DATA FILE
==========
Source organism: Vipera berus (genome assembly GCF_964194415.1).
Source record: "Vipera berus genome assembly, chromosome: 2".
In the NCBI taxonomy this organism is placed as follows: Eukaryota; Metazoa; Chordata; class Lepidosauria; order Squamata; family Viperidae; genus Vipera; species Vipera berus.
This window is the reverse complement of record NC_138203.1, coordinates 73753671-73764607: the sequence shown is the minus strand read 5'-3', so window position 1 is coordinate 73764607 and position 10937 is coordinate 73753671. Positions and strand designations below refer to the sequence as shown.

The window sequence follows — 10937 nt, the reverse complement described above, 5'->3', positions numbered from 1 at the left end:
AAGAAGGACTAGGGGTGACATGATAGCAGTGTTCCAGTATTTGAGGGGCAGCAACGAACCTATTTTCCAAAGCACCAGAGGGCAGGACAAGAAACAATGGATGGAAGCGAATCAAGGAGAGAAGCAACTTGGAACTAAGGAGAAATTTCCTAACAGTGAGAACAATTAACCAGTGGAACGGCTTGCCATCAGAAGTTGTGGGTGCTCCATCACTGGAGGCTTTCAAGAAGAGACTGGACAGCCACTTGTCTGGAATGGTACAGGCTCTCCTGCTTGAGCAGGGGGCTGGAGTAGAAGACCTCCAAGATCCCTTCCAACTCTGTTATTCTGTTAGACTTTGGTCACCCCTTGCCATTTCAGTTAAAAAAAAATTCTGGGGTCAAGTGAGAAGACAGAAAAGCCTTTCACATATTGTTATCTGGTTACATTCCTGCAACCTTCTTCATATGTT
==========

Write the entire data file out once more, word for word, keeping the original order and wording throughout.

Source organism: Vipera berus (genome assembly GCF_964194415.1).
Source record: "Vipera berus genome assembly, chromosome: 2".
In the NCBI taxonomy this organism is placed as follows: Eukaryota; Metazoa; Chordata; class Lepidosauria; order Squamata; family Viperidae; genus Vipera; species Vipera berus.
This window is the reverse complement of record NC_138203.1, coordinates 73753671-73764607: the sequence shown is the minus strand read 5'-3', so window position 1 is coordinate 73764607 and position 10937 is coordinate 73753671. Positions and strand designations below refer to the sequence as shown.

The window sequence follows — 10937 nt, the reverse complement described above, 5'->3', positions numbered from 1 at the left end:
AAGAAGGACTAGGGGTGACATGATAGCAGTGTTCCAGTATTTGAGGGGCAGCAACGAACCTATTTTCCAAAGCACCAGAGGGCAGGACAAGAAACAATGGATGGAAGCGAATCAAGGAGAGAAGCAACTTGGAACTAAGGAGAAATTTCCTAACAGTGAGAACAATTAACCAGTGGAACGGCTTGCCATCAGAAGTTGTGGGTGCTCCATCACTGGAGGCTTTCAAGAAGAGACTGGACAGCCACTTGTCTGGAATGGTACAGGCTCTCCTGCTTGAGCAGGGGGCTGGAGTAGAAGACCTCCAAGATCCCTTCCAACTCTGTTATTCTGTTAGACTTTGGTCACCCCTTGCCATTTCAGTTAAAAAAAAATTCTGGGGTCAAGTGAGAAGACAGAAAAGCCTTTCACATATTGTTATCTGGTTACATTCCTGCAACCTTCTTCATATGTT